Whether or not you wear braces, good oral hygiene is an absolute must for clean, healthy teeth and gums and a dazzlingly bright, white smile. You might not be aware of all the available options when it comes to getting rid of plaque and bacteria or in your efforts to remove stains and keep teeth white. Ready to learn?
Colgate was the first company to produce a commercial toothpaste, and they started selling jars of the stuff in 1873 (collapsible toothpaste tubes were invented in 1892). It wasn’t until 1914 that manufacturers began including fluoride in toothpaste.
These days, you’re probably confused by the dizzying array of toothpaste and tooth gel options with fluoride, tartar control ingredients, and whitening formulas, as well as formulas designed for those with sensitive teeth. To reduce confusion, find a brand that you like that is ADA approved and stick with it. Just make sure that the toothpaste you choose isn’t made in China (Chinese toothpastes have been shown to include some harmful ingredients) and that it doesn’t include micro cleaning beads (the beads can get stuck under brackets or gum lines).
Before there were toothpastes, there were tooth powders. For millennia, people have used tooth powders (which can consist of one ingredient or many) to scrub away plaque, mineralize teeth to prevent cavities, kill unwanted bacteria, and freshen breath without the chemical ingredients of commercial toothpastes. You can purchase commercially made tooth powders or make your own in order to control what goes in it. As long as you rinse very well, using a tooth powder with your braces is not a problem.
Common ingredients of tooth powders include:
- Baking soda
- Bentonite clay (Montmorillonite clay)
- Essential oils
- Clove powder and/or cinnamon powder
- Calcium powder
- Edible bark powders
Bentonite clay—volcanic ash harvested primarily in Benton, Wyoming, as well as in Montmorillon, France—is used both as a supplement (it contains numerous bioavailable minerals, including fluoride, calcium, iron, and more) and a detoxifier. Negatively charged Bentonite clay binds with positively charged heavy metals and toxins that can build up in your mouth, gut, and bodily tissues and cause harm. You can use Bentonite clay internally, on your skin, and in your mouth to remove toxins and heavy metals. For this reason, you’ll often find the clay as an ingredient in natural toothpastes and tooth powders, though you can use it on its own as a daily mouth rinse.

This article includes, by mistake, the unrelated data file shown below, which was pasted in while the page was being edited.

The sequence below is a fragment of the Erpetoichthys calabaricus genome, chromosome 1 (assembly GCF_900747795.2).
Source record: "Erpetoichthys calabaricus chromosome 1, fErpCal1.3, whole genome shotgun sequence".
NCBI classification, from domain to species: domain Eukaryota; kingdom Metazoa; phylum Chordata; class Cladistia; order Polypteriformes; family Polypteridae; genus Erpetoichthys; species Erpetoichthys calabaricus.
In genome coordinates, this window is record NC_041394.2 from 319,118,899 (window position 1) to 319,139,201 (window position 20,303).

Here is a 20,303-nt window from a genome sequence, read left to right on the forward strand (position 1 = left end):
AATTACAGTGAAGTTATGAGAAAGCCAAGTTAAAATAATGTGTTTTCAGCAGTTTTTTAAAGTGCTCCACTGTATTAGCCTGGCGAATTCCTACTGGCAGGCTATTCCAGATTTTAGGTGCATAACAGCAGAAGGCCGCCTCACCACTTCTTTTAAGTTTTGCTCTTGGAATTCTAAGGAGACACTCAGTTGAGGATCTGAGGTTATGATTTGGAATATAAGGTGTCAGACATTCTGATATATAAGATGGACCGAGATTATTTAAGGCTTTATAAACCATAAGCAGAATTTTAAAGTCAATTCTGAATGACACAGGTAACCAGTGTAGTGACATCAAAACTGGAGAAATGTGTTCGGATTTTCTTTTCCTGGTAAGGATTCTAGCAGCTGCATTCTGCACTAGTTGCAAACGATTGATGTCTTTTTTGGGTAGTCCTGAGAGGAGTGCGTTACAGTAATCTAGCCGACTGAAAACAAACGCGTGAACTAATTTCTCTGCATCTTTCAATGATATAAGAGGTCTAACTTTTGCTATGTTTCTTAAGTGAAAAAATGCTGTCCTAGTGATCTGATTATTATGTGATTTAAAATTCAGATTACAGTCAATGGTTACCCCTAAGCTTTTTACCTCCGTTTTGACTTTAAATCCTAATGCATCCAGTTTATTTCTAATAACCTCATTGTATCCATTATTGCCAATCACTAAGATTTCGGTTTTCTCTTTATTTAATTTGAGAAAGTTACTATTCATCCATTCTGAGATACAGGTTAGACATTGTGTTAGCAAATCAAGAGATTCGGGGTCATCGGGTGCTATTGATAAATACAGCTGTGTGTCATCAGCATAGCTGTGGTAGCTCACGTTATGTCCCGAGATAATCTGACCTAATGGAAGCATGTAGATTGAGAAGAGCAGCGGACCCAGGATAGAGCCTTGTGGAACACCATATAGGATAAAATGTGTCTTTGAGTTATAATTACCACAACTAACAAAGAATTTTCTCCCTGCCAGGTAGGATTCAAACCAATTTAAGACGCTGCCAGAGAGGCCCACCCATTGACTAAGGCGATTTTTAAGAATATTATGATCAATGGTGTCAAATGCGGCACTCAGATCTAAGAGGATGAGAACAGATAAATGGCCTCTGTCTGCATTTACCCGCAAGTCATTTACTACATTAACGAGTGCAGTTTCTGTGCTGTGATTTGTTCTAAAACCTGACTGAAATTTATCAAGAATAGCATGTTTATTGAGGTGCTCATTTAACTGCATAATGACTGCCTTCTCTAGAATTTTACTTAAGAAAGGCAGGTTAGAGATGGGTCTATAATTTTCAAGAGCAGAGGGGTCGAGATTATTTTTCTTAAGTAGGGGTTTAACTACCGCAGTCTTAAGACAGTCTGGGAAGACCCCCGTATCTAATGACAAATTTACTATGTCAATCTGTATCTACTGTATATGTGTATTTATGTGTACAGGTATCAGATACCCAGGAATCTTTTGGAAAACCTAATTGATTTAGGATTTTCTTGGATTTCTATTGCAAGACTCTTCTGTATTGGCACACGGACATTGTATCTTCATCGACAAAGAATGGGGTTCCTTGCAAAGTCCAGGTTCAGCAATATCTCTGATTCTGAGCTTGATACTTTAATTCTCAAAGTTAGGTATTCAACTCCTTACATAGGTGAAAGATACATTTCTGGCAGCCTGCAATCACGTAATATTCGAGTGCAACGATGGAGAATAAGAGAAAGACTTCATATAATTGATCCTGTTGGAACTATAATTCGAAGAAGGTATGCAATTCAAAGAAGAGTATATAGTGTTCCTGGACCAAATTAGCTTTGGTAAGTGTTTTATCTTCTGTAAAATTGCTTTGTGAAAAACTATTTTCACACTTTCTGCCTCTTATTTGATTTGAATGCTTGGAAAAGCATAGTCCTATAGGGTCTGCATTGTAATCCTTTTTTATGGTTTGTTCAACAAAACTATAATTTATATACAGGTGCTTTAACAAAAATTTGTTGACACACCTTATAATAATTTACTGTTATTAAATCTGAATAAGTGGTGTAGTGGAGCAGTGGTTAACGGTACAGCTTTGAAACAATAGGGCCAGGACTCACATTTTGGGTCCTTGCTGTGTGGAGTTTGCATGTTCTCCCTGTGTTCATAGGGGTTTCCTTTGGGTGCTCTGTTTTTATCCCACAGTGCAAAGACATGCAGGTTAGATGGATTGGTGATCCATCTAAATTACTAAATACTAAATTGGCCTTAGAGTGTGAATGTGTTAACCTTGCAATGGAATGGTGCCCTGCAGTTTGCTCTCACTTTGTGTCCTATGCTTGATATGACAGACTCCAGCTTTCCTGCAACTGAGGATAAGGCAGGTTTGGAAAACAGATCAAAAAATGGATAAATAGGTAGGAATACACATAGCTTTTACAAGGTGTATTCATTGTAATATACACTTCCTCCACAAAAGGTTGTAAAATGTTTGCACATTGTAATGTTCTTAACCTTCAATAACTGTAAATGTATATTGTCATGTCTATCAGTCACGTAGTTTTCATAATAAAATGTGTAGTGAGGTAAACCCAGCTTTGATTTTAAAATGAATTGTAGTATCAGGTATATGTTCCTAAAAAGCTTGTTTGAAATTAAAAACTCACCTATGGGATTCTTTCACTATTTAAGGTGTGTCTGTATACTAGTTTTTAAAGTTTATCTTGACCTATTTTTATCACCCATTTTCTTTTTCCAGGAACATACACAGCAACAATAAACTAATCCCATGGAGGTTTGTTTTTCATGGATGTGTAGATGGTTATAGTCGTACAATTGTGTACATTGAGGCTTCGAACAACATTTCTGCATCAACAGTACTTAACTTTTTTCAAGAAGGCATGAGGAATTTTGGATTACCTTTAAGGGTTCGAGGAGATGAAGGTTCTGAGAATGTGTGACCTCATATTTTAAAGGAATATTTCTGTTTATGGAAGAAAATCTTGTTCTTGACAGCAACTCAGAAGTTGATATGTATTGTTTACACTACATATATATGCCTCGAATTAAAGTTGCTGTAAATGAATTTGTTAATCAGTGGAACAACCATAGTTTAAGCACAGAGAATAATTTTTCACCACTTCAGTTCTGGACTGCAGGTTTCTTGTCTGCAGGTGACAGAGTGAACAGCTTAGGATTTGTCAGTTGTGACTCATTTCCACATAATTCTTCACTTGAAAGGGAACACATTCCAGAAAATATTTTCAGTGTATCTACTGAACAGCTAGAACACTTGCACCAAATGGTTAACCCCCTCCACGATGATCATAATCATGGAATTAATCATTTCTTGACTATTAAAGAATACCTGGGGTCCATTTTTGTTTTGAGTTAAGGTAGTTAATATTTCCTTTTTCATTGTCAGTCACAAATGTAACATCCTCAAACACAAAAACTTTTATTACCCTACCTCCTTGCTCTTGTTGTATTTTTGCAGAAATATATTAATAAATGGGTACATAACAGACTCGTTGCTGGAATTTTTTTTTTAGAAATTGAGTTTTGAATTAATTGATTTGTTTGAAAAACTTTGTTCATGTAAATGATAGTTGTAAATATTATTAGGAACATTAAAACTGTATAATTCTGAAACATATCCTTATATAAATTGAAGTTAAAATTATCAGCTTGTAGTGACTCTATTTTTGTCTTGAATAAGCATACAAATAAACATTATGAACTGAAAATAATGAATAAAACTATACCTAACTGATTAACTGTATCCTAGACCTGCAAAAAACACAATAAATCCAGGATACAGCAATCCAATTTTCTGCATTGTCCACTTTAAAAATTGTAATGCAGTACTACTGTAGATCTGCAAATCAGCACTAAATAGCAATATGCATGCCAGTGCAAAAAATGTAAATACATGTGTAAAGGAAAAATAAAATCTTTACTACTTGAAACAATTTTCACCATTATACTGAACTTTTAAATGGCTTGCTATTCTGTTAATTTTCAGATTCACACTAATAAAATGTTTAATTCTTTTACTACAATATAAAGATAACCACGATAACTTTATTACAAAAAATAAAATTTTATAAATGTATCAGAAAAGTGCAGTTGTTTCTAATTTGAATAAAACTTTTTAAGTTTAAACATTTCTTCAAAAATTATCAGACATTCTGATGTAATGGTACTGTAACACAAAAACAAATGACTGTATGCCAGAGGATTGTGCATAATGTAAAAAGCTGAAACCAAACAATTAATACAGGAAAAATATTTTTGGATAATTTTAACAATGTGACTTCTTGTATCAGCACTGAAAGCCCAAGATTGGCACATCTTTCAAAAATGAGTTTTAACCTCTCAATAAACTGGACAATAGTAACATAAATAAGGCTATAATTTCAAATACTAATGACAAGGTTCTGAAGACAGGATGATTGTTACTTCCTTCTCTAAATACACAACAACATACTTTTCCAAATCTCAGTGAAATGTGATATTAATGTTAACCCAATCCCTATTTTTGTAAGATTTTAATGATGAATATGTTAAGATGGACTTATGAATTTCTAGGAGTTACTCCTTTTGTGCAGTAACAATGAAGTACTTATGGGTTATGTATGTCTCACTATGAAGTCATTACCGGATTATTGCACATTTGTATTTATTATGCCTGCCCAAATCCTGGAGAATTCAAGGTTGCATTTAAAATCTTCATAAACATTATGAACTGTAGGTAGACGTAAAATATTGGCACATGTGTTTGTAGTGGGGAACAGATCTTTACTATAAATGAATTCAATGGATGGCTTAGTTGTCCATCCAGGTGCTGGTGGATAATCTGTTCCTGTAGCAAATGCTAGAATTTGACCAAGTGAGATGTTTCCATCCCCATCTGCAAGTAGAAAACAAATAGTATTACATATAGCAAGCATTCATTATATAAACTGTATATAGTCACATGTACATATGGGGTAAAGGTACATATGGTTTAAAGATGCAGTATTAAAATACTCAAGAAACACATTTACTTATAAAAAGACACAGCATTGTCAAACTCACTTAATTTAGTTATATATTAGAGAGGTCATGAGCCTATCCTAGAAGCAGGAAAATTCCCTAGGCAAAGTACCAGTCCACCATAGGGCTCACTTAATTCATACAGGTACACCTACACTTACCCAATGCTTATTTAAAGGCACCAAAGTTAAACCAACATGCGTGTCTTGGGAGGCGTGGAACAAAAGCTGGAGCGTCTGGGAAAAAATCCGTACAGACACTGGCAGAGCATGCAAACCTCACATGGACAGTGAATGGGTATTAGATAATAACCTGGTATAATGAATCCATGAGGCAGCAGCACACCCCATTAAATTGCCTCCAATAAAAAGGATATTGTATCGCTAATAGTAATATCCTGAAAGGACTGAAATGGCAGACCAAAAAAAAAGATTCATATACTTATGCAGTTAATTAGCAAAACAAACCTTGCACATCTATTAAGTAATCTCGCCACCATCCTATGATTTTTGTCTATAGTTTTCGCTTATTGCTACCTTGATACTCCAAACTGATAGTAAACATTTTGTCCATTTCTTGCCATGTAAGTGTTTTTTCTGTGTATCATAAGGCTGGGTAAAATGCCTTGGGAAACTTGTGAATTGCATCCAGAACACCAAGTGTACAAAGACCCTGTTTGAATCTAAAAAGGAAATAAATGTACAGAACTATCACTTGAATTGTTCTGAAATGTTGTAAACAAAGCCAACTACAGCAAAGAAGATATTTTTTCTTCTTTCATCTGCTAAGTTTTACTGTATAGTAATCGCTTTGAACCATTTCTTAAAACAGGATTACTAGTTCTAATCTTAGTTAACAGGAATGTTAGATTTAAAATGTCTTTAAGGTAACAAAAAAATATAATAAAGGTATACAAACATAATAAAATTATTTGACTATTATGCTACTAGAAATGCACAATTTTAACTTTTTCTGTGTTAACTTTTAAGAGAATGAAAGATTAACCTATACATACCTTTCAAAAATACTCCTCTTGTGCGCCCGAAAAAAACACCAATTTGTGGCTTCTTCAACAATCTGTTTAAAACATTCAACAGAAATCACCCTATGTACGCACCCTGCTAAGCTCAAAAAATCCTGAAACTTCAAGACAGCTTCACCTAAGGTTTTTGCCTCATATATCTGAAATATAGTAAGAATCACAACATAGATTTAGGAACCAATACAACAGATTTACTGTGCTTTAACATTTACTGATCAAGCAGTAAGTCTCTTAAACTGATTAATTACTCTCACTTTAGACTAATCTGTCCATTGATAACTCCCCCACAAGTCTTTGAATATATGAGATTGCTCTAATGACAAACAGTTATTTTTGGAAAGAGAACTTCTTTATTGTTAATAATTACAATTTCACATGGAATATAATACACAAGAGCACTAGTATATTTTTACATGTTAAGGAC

Activated charcoal (also called “activated carbon”) is not the burned leftovers in your BBQ grill or fireplace. Activated charcoal has been processed to remove harmful impurities, so it’s safe to use internally and in your mouth.
The two main reasons to use activated charcoal are 1) to absorb excess drugs or alcohol in the stomach when someone has overdosed (and this is why you should never ingest activated charcoal at the same time that you use prescription medications, as the activated charcoal will absorb the medicine and render it ineffective), and 2) to safely whiten teeth.
To whiten teeth with or without braces, simply break open a capsule of activated charcoal (or crush a tablet, or use a scant ½ teaspoon of loose powder), mix with about 1 ½ Tbsp of clean water, and then hold the resulting black sludge in your mouth for five minutes. While your teeth, tongue, and gums will momentarily turn black, the activated charcoal will suck stains right off your tooth enamel with no negative side effects. After five minutes, spit the sludge out and rinse your mouth thoroughly. You should see whitening effects within just a few days, and it can be used indefinitely.
A Great Toothbrush
A toothbrush is the most efficient way to brush away food debris and plaque. While our ancestors often had to resort to using shredded birch twigs or pieces of cloth to scrub and polish their teeth, modern-day toothbrushes are easy to find and very effective.
Whether you prefer an electric or a manual toothbrush, what is essential is that the toothbrush be ADA approved, the right size for your mouth, and that the bristles are not too stiff, which could cause gum irritation and excessive enamel wear. For the average adult, an adult-size brush head with soft nylon bristles is perfectly acceptable. Children find that a child-size head is easier to maneuver in the mouth, and inexpensive electric children’s toothbrushes make it more likely that teeth are being cleaned and polished adequately as long as the child is brushing long enough (young children should always be supervised to make sure they are brushing all areas of the mouth).
Last but certainly not least, dental floss is one of the most important products when it comes to keeping your teeth and gums clean and healthy. Most caries (cavities) begin between the teeth, where bits of lodged food particles encourage plaque and bacterial buildup that eats away tooth enamel.
Floss daily, either before or after you brush your teeth. Use this guide to be sure you are flossing in the most effective manner possible. You can choose flossing string or tape that is flavored or unflavored, but the important point is to remove any lingering food particles and plaque from the spaces between teeth. For braces wearers, your orthodontist can show you how to maneuver floss around brackets, or watch this how-to video. While flossing with braces can be time-consuming, do not forego this vital step in keeping your teeth and gums healthy and cavity-free!